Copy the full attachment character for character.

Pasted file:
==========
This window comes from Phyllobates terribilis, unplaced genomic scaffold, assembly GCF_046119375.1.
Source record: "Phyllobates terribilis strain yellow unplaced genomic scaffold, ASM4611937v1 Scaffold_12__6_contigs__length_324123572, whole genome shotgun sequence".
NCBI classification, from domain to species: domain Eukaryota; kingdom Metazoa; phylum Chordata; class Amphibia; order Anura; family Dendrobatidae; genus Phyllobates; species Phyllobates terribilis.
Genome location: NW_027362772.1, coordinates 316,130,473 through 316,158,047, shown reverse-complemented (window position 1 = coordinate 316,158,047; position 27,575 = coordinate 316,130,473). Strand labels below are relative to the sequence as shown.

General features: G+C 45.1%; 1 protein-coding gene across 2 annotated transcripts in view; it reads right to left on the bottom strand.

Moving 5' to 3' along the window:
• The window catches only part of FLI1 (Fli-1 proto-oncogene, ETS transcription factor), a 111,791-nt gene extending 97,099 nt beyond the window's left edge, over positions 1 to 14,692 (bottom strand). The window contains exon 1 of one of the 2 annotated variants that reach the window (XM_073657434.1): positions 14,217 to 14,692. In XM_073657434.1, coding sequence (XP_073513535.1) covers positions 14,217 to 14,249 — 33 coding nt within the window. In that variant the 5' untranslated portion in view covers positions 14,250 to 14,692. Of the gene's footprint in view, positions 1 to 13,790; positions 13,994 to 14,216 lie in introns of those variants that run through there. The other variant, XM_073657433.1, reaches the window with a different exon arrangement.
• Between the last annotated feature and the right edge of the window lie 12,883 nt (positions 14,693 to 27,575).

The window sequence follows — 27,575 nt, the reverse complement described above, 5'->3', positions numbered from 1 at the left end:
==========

This window comes from Phyllobates terribilis, unplaced genomic scaffold, assembly GCF_046119375.1.
Source record: "Phyllobates terribilis strain yellow unplaced genomic scaffold, ASM4611937v1 Scaffold_12__6_contigs__length_324123572, whole genome shotgun sequence".
NCBI classification, from domain to species: domain Eukaryota; kingdom Metazoa; phylum Chordata; class Amphibia; order Anura; family Dendrobatidae; genus Phyllobates; species Phyllobates terribilis.
Genome location: NW_027362772.1, coordinates 316,130,473 through 316,158,047, shown reverse-complemented (window position 1 = coordinate 316,158,047; position 27,575 = coordinate 316,130,473). Strand labels below are relative to the sequence as shown.

General features: G+C 45.1%; 1 protein-coding gene across 2 annotated transcripts in view; it reads right to left on the bottom strand.

Moving 5' to 3' along the window:
• The window catches only part of FLI1 (Fli-1 proto-oncogene, ETS transcription factor), a 111,791-nt gene extending 97,099 nt beyond the window's left edge, over positions 1 to 14,692 (bottom strand). The window contains exon 1 of one of the 2 annotated variants that reach the window (XM_073657434.1): positions 14,217 to 14,692. In XM_073657434.1, coding sequence (XP_073513535.1) covers positions 14,217 to 14,249 — 33 coding nt within the window. In that variant the 5' untranslated portion in view covers positions 14,250 to 14,692. Of the gene's footprint in view, positions 1 to 13,790; positions 13,994 to 14,216 lie in introns of those variants that run through there. The other variant, XM_073657433.1, reaches the window with a different exon arrangement.
• Between the last annotated feature and the right edge of the window lie 12,883 nt (positions 14,693 to 27,575).

The window sequence follows — 27,575 nt, the reverse complement described above, 5'->3', positions numbered from 1 at the left end: